• WordNet 3.6
    • n hypermetropia abnormal condition in which vision for distant objects is better than for near objects
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Webster's Revised Unabridged Dictionary
    • n Hypermetropia An abnormal condition of the eye in which, through shortness of the eyeball or fault of the refractive media, the rays of light come to a focus behind the retina, making vision for distant objects better than for near objects; farsightedness; -- now most commonly called hyperopia. Cf. Emmetropia.☞ In hypermetropia, vision for distant objects, although not better absolutely, is better than that for near objects, and hence, the individual is said to be farsighted. It is corrected by the use of convex glasses.
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Century Dictionary and Cyclopedia
    • n hypermetropia A natural or acquired condition of the eyes in which the focus (that is, of parallel rays when the accommodation is completely relaxed) falls behind the retina; long-sightedness: the opposite of myopia. Also hyperopia, hypermet-ropy, and hyperpresbyopia.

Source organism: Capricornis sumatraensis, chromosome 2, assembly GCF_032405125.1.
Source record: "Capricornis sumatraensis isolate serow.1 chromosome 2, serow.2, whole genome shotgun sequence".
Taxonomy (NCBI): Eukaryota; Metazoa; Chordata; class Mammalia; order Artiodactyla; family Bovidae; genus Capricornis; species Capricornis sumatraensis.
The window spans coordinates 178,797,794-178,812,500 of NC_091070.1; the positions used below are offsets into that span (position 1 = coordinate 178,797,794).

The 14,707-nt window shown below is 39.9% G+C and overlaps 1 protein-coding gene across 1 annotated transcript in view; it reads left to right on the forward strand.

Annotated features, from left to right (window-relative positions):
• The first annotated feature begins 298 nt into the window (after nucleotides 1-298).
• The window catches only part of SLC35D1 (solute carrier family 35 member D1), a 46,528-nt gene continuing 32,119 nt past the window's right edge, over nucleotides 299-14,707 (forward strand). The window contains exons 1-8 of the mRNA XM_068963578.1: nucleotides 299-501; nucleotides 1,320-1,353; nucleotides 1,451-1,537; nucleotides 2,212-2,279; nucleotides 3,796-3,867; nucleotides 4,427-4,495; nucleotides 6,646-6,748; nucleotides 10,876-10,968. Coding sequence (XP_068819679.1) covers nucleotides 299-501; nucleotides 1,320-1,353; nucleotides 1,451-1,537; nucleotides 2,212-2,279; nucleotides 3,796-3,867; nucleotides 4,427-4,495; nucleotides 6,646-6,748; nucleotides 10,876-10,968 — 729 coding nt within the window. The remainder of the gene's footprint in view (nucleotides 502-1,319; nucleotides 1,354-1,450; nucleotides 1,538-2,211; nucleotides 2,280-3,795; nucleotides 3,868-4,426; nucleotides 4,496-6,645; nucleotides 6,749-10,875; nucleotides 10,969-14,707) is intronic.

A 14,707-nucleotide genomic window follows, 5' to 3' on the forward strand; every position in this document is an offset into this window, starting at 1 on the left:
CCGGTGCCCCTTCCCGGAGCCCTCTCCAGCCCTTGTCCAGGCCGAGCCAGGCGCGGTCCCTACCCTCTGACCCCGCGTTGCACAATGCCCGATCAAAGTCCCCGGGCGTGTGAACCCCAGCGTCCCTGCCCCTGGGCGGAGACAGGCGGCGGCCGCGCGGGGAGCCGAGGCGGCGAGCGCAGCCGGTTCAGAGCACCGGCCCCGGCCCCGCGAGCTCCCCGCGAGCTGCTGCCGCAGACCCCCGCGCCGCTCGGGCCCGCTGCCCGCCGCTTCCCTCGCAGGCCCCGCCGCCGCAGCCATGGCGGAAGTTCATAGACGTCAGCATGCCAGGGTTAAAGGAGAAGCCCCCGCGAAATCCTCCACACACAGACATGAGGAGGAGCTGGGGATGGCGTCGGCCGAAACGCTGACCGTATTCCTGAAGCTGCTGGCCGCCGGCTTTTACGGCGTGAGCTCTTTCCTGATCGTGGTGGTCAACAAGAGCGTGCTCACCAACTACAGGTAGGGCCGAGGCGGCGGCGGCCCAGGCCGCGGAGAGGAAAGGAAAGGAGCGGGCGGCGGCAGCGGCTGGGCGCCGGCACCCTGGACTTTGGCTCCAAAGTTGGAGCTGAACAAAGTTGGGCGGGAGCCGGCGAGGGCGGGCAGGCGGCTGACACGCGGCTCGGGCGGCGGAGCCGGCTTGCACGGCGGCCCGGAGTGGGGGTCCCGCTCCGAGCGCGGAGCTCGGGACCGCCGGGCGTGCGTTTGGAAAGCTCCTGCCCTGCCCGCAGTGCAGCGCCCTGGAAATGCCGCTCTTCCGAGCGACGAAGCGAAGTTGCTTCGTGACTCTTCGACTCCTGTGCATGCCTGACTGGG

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Chambers's Twentieth Century Dictionary
    • n Hypermetropia hī-per-me-trō′pi-a long-sightedness, the opposite of Myopia—-also Hyperop′ia
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Webster's Revised Unabridged Dictionary
NL. hypermetropia, fr. Gr. excessive + , , the eye. See Hypermeter
Chambers's Twentieth Century Dictionary
Gr. hyper, beyond, metron, measure, ōps, eye.


In literature:

In the eyes of the guinea pig about the same proportion of hypermetropia existed.
"Scientific American Supplement No. 822" by Various
DONDERS, Dr., hereditary hypermetropia, ii.
"The Variation of Animals and Plants Under Domestication, Volume II (of 2)" by Charles Darwin
Among them 3 with double hypermetropia, 2 with emmetropia in one, and hypermetropia in the other eye.
"Schweigger on Squint" by C. Schweigger